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In Conversation with Rt Hon Jacinda Ardern

Interviewed by Anton Carter

It’s a rare combination of jobs that has only occurred once before. So, what does this mean for the arts of New Zealand, and what does this mean for dance?

Prime Minister Jacinda Ardern was born in the city of Hamilton, New Zealand, and grew up rurally. She was the Shadow Minister for Culture and Heritage for Labour in 2014, and took the lead in this portfolio when she became the world’s youngest female head of government after leading the New Zealand Labour Party to electoral victory in October 2017.

Being the second youngest Prime Minister of New Zealand and only the third female Prime Minister, what does it take to be the leader of a country, how does someone get to this position, and will she be able to fulfil all the pre-election promises? But most importantly of all … can she dance?

How have the arts been part of your life growing up?
You could say my first interaction with the arts would have been learning piano, roughly around the age of four. I then (unsuccessfully!) went on to play the violin and ukulele. My time learning both was cut short – I was taught Suzuki style – and my inability to read music meant I was probably never going to go very far! From there I had a real interest in performing arts and joined our local little theatre and was always involved in our school plays. I think that was probably the part of the arts that I enjoyed the most as a young person.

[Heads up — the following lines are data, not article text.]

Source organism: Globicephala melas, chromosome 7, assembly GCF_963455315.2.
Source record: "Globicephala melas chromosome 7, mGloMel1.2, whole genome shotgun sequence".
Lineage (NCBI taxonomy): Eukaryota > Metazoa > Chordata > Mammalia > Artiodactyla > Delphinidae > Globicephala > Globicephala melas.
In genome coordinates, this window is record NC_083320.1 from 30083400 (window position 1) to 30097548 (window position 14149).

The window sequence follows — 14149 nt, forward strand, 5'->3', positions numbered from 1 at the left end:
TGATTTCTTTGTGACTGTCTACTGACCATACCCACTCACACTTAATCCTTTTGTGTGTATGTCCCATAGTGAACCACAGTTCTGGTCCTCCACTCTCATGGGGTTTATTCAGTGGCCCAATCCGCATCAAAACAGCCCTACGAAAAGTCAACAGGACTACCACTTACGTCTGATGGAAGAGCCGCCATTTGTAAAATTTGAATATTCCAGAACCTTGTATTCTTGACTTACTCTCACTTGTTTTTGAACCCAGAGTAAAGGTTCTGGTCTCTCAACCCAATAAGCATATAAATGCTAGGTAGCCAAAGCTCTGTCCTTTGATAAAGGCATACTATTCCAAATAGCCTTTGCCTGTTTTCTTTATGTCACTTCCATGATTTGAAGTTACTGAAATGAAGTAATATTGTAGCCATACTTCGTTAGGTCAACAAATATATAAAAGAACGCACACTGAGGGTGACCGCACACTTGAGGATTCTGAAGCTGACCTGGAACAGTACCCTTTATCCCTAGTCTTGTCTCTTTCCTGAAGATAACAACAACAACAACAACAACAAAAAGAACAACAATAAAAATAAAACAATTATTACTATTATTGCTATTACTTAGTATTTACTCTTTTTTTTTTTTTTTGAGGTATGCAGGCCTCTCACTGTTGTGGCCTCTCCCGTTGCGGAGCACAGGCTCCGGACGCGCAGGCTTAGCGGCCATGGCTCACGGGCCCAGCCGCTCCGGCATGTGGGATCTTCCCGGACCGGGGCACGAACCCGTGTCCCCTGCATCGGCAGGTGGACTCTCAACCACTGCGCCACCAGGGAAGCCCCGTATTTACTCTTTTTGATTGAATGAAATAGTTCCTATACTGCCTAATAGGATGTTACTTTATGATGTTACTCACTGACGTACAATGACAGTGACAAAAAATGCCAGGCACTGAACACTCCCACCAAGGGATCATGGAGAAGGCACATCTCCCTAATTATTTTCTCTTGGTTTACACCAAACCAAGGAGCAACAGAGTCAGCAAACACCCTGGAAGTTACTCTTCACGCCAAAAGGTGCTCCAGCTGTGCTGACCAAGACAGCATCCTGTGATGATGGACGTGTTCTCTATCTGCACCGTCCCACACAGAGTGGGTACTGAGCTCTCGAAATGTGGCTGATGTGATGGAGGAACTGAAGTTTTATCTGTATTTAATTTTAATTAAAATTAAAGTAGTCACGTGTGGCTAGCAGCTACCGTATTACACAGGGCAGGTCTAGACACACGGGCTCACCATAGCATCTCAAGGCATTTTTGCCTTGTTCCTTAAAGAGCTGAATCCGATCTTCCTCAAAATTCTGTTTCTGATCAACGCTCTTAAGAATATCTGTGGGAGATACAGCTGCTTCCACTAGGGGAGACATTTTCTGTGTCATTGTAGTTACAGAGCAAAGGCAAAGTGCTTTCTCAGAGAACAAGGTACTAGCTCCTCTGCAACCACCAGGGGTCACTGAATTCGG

What was your earliest memory of an arts experience that made an impact on you?
When I was sixteen my school put on The Crucible – that was a pretty big deal at that time, it was a significant production, and instead of it being held in the school hall, we upgraded to the local theatre. I remember one day we all boarded a bus to Auckland to see the Auckland Theatre Company’s staging of The Crucible and being absolutely blown away. I still remember parts of it to this day.

Do you have a dance background or experience of taking any form of dance classes growing up?
I feel like I should say no to this question! I did take dance classes – tap dancing, to be precise – but I was never particularly good. In fact, after a few classes, and realising I was never going to be Sammy Davis Jr., I promptly gave up. My sister, however, was a very good dancer, primarily of jazz ballet, and so my life felt like it had a pretty consistent period there where I would go to dance recitals to watch her.

What was the last New Zealand dance performance you saw?
The last dance performance I saw was a contemporary piece by New Zealand dancers last year. I took my sister-in-law along and was totally blown away.